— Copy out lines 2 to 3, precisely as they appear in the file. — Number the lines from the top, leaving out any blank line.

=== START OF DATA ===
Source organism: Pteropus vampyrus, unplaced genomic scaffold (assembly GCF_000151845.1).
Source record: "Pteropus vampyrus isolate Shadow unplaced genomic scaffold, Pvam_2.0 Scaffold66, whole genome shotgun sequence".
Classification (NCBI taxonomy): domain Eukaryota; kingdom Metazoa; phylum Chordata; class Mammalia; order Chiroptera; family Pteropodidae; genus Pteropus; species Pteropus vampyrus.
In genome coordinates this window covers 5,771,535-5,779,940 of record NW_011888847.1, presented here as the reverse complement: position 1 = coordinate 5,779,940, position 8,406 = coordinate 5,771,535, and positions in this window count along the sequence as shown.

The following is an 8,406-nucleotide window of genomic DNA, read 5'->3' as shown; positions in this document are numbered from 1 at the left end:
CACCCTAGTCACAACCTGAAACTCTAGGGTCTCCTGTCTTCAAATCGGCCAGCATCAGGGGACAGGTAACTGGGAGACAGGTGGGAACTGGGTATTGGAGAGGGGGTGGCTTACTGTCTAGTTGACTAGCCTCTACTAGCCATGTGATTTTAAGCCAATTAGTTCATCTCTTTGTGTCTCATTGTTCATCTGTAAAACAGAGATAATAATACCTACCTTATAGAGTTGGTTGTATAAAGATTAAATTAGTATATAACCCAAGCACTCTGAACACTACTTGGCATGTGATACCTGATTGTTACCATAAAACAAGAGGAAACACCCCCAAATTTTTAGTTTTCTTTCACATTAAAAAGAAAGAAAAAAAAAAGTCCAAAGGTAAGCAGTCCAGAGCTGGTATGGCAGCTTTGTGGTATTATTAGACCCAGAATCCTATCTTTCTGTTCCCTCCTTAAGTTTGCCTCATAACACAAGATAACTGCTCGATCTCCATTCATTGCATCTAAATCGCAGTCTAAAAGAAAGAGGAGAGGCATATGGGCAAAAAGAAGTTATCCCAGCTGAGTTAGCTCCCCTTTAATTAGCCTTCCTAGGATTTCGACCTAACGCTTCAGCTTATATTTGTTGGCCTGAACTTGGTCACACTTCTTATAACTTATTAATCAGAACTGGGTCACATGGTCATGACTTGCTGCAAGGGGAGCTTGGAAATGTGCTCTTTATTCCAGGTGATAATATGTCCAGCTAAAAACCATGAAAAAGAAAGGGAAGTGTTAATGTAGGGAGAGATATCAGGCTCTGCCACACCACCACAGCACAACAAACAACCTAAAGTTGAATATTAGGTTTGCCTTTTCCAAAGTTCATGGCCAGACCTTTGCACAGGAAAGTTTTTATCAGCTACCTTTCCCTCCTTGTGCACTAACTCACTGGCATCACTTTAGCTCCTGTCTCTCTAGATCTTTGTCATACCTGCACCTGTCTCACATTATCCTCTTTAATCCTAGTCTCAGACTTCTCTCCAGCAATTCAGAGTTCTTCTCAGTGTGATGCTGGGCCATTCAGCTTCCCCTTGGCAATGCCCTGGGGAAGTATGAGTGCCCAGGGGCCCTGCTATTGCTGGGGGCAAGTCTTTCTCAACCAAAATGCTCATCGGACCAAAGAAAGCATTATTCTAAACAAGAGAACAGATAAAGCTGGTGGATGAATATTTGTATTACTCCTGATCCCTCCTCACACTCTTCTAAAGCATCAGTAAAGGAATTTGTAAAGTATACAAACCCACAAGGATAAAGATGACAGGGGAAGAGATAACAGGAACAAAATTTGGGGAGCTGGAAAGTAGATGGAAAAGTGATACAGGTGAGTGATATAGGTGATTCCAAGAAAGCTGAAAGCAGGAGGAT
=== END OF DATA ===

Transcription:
Source record: "Pteropus vampyrus isolate Shadow unplaced genomic scaffold, Pvam_2.0 Scaffold66, whole genome shotgun sequence".
Classification (NCBI taxonomy): domain Eukaryota; kingdom Metazoa; phylum Chordata; class Mammalia; order Chiroptera; family Pteropodidae; genus Pteropus; species Pteropus vampyrus.